• Do not soak finishing stones (#3000 and above) to avoid cracking.
  • Returning a wet or damp stone to its box can lead to mold growth and a decrease in quality.
  • If you have a double-sided stone, only soak the medium stone side (#1000) to prevent splitting.

Honing Guides

A honing guide is a great help when sharpening, especially supporting beginners in getting a clean, straight bevel. 

This one from Naniwa clips onto the spine of the knife and will make sharpening a lot easier.


If your whetstone doesn’t come with a plastic stand, rubber holders are available, such as this sharpening stone holder from Naniwa.

You can also find stainless steel sink bridges with soft rubber pads to keep your stones stable and your workspace clean with running water.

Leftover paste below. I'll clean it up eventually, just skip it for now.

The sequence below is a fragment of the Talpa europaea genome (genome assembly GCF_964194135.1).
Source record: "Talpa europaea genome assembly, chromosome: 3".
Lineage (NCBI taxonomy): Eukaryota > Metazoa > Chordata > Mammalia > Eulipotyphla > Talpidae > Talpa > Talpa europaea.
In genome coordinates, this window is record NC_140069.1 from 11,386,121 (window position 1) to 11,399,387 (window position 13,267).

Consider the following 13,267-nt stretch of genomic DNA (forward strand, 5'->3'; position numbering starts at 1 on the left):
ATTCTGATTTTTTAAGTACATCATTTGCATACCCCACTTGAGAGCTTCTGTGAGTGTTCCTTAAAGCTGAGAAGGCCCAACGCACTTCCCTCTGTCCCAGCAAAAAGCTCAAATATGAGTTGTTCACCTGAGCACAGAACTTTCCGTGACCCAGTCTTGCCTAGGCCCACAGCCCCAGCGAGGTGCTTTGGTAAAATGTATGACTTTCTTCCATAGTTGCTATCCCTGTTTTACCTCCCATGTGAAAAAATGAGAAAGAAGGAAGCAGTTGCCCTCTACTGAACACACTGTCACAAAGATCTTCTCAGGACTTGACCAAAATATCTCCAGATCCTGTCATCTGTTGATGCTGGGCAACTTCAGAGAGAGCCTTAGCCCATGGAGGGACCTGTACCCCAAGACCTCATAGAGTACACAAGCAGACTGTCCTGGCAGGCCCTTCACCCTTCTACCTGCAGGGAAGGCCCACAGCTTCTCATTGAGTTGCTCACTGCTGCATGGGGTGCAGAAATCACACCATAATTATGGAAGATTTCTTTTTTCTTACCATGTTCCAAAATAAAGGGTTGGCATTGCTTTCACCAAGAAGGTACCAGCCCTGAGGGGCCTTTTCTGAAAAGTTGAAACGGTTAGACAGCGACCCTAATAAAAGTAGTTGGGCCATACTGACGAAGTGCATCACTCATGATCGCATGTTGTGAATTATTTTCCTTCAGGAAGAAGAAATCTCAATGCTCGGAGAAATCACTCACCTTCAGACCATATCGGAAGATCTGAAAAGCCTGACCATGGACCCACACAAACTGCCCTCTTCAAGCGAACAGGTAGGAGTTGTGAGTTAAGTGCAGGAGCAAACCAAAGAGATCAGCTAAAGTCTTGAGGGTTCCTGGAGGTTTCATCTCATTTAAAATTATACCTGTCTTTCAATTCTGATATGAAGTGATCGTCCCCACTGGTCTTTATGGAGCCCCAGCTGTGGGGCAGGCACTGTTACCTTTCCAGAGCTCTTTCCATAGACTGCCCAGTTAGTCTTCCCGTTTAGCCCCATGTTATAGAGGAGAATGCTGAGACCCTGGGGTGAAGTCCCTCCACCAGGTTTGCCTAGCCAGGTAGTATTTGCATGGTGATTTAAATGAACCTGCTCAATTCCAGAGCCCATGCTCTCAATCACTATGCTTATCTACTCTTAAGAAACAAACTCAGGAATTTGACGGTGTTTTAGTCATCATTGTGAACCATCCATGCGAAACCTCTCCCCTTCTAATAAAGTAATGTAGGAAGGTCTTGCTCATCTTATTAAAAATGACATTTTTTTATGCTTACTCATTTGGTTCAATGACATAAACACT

Flattening Stones

Whetstones should be flattened (or trued) regularly, as only a flat surface will give you a completely sharpened blade. After wetting the surface, just move the diamond block across the surface of the whetstone using circular or back-and-forth motions.

Nagura Stones

A ceramic nagura stone helps remove debris and unclog the pores that can accumulate during sharpening. Just soak the stone, wet your whetstone, and work the nagura stone all over the whetstone. 

You can also use a rust eraser in the same way. These rust erasers from Kuniyoshi are very affordable and can also be used to remove rust knives or chisels.

Photo of author

Mari Nelson

Mari was born and raised in England to a Japanese mum and English dad. She moved to Tokyo in 2017, only intended to stay for a year but has since settled down in Kyoto. Whilst in Japan, she has worked at a gin distillery, in a pottery studio, and as a carpenter. She enjoys making furniture, climbing mountains, and running.